We had the good fortune of connecting with Joanna Tan and we’ve shared our conversation below.
Hi Joanna, how do you think about risk?
Taking risks is like driving a car– the car is my waking life and I am the driver with no sense of direction. When I think about risks, I think of my own journey to self discovery. I was like every other 20 something year old living in California trying to find her place in world, looking for a sense of purpose and fulfillment. I had a whole different life then, which consisted of a decent paying job, a cozy place to live, and many supportive and caring friends. Just when I thought I had life figured out, I realized I actually did not, and I wanted change. I was a few steps away to a promising teaching career when I found out it wasn’t my true calling. In 2018, I hit the reset button on life and moved to Phoenix to not only advance in the next step in my relationship, but also with the hopes of obtaining a clean slate or a second chance to start over. It was one of the biggest risks I have taken in my life thus far but, I prefer to call it a “leap of faith”.
What should our readers know about your business?
Ice Cream Jo started in February 2020 as a hand-lettered script shop, where I would hand write phrases, words, or names, and produce them into stickers for people to use in their planners and bullet journals. Although I started a small online business close to the time when the world was about to be filled with so much uncertainty, taking the risk to start with little to no income was actually not a difficult choice for me. I am an extremely passionate person when it comes to my work and I can be very determined once I set my mind to an idea. I do think the hardest part for a lot of people when it comes to owning a business is actually getting started— letting go of that fear and bringing your ideas into action.
As to how I got to where I am today can honestly go back to my early school days; doodling pretty headers on my study notes, color coding my school planners with highlighters, an owning an excessive collection of pens, notebooks, and stationery. I wasn’t aware that people planned with stickers until late 2015. where I discovered the planning community on YouTube. Heavily inspired by people who would upload videos called “Plan with Me’s”, where they would talk about their plans for the week while putting together a spread with decorative stickers. There was an appeal to planning that I loved— the creative aspect, and I initially found this to be a fascinating hobby to get into.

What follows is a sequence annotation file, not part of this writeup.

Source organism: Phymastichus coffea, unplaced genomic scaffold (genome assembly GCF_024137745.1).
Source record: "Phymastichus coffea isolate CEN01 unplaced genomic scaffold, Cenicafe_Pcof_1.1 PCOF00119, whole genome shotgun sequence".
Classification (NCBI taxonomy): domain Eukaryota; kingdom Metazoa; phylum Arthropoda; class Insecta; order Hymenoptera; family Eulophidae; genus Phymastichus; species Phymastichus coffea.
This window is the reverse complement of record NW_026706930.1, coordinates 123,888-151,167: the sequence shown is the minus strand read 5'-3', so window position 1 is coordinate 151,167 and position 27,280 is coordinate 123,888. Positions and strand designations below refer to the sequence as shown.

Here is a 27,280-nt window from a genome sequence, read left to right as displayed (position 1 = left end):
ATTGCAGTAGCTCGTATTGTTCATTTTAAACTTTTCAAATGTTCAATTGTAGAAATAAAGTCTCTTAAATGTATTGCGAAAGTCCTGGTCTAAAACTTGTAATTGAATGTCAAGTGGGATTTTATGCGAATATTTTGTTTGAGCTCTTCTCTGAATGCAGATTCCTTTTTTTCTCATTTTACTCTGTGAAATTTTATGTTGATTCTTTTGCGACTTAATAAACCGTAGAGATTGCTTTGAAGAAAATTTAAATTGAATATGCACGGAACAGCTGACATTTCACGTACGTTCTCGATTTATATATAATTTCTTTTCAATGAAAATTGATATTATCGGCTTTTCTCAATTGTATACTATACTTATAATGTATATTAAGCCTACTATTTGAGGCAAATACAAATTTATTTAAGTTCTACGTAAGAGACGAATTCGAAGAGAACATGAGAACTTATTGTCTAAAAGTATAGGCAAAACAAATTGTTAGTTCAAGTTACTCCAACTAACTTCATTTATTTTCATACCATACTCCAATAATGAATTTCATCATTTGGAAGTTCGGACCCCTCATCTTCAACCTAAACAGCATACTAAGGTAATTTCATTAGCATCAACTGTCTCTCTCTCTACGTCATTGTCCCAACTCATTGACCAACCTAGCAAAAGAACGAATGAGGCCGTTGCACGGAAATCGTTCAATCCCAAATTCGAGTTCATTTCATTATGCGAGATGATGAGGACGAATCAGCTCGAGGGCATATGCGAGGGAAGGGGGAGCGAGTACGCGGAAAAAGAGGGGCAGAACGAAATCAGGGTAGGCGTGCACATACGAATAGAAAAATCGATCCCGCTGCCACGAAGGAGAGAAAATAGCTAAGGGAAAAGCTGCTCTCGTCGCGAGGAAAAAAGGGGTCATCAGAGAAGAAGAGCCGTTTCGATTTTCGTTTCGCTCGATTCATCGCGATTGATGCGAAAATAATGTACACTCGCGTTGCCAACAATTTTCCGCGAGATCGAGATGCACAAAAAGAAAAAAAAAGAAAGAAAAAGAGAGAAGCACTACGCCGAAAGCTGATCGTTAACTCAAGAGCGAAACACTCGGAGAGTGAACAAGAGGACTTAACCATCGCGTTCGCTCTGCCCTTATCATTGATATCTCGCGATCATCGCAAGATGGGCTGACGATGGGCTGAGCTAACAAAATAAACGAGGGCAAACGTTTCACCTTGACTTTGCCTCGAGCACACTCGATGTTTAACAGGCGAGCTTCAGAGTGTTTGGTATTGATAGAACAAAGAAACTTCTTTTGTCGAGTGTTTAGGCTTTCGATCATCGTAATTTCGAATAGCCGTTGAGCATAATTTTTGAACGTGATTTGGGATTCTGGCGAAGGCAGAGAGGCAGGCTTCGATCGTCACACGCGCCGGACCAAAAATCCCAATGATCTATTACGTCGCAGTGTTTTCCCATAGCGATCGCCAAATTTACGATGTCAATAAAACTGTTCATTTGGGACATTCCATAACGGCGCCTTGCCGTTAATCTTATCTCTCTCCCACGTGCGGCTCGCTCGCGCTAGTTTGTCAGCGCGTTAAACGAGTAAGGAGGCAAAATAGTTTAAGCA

I spent the first few months settling into Arizona, and I had a lot free time to myself. Calligraphy and brush lettering was very trendy at the time, and still is. I watched many of my favorite planner content creators on the regular, followed tutorials, and even taken a couple of online courses to improve my own handwriting and lettering skills. I knew I wanted to do more in life than just the restaurant industry, and even through others had concerns of whether this specific industry was going to offer me enough financial stability, I was set on my passions for once in my life and chose for the first time to pursue it.
The launch of my new business was off to great start but, I was faced inevitably with new challenges in how to keep the shop running. Starting any business from the ground up is no easy task in itself and can take several years for one to become fully established. The external challenges of building a business can initially be overwhelming and confusing. It requires an immense amount of time, dedication, and research but, at the same time, it can also be rewarding and fulfilling once you find your flow.
There is so much artistic talent out there in the world, and the internet is saturated with millions of creative people. A way for artists in the planning space are able to make income is by selling their digital work commercially for other sticker shop owners to use in their products. What sets me apart is the fact that I both design and produce my own artwork. I introduced selling stickers featuring my own exclusive art a year after launching the shop and I was blessed with such a positive response and amazing support. By adding this new layer to the business, I did not foresee the amount of workload I signed myself up for and, without a doubt, took a huge toll to my mental health. It is already challenging enough to start your own business, but to identify yourself as an artist to the world at the same time was even more intimidating. It was a huge role I deeply wanted to live up to.
The most challenging part of running Ice Cream Jo for me was understanding my own self worth and how much I value myself. My own mental health is my biggest battle I struggle with in life. I am huge advocate when it comes to the importance self care and well being. It is so necessary for me as an artist and a small business owner to remind myself to take plenty of breaks, hydrate, eat more fruits and veggies, sleep well, and go outside for some fresh air every now and then. It is a balance I try to maintain in order to function. Planning itself can also be considered self care, but I personally love videos games and cooking too.